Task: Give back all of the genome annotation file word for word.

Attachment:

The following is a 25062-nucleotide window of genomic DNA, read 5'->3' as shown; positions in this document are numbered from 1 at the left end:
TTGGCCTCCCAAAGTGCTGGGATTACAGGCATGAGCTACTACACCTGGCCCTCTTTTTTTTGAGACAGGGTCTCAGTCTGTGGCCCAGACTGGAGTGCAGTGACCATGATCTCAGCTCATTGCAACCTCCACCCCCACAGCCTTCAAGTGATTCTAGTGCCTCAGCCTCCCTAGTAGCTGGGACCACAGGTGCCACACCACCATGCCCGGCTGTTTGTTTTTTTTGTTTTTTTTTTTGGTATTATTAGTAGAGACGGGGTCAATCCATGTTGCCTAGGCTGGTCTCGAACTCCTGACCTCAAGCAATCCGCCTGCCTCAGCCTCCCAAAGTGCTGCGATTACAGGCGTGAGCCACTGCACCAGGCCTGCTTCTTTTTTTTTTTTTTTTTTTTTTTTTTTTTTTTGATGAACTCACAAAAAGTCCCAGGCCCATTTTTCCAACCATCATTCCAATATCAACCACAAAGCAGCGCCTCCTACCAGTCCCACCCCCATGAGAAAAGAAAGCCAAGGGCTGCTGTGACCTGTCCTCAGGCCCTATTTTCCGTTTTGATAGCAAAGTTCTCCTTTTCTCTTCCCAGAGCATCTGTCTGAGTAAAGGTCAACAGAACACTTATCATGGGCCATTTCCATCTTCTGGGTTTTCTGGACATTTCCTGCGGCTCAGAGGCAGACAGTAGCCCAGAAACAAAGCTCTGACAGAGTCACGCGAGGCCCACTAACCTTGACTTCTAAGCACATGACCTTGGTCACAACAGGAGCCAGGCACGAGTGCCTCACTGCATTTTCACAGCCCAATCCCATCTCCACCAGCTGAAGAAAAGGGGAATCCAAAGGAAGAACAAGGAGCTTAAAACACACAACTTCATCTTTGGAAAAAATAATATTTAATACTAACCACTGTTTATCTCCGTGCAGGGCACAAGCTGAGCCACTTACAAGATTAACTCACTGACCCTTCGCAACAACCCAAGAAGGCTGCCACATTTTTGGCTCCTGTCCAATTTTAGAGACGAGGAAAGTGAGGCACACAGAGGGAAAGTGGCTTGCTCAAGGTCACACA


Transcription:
The following is a 25062-nucleotide window of genomic DNA, read 5'->3' as shown; positions in this document are numbered from 1 at the left end:
TTGGCCTCCCAAAGTGCTGGGATTACAGGCATGAGCTACTACACCTGGCCCTCTTTTTTTTGAGACAGGGTCTCAGTCTGTGGCCCAGACTGGAGTGCAGTGACCATGATCTCAGCTCATTGCAACCTCCACCCCCACAGCCTTCAAGTGATTCTAGTGCCTCAGCCTCCCTAGTAGCTGGGACCACAGGTGCCACACCACCATGCCCGGCTGTTTGTTTTTTTTGTTTTTTTTTTTGGTATTATTAGTAGAGACGGGGTCAATCCATGTTGCCTAGGCTGGTCTCGAACTCCTGACCTCAAGCAATCCGCCTGCCTCAGCCTCCCAAAGTGCTGCGATTACAGGCGTGAGCCACTGCACCAGGCCTGCTTCTTTTTTTTTTTTTTTTTTTTTTTTTTTTTTTTGATGAACTCACAAAAAGTCCCAGGCCCATTTTTCCAACCATCATTCCAATATCAACCACAAAGCAGCGCCTCCTACCAGTCCCACCCCCATGAGAAAAGAAAGCCAAGGGCTGCTGTGACCTGTCCTCAGGCCCTATTTTCCGTTTTGATAGCAAAGTTCTCCTTTTCTCTTCCCAGAGCATCTGTCTGAGTAAAGGTCAACAGAACACTTATCATGGGCCATTTCCATCTTCTGGGTTTTCTGGACATTTCCTGCGGCTCAGAGGCAGACAGTAGCCCAGAAACAAAGCTCTGACAGAGTCACGCGAGGCCCACTAACCTTGACTTCTAAGCACATGACCTTGGTCACAACAGGAGCCAGGCACGAGTGCCTCACTGCATTTTCACAGCCCAATCCCATCTCCACCAGCTGAAGAAAAGGGGAATCCAAAGGAAGAACAAGGAGCTTAAAACACACAACTTCATCTTTGGAAAAAATAATATTTAATACTAACCACTGTTTATCTCCGTGCAGGGCACAAGCTGAGCCACTTACAAGATTAACTCACTGACCCTTCGCAACAACCCAAGAAGGCTGCCACATTTTTGGCTCCTGTCCAATTTTAGAGACGAGGAAAGTGAGGCACACAGAGGGAAAGTGGCTTGCTCAAGGTCACACA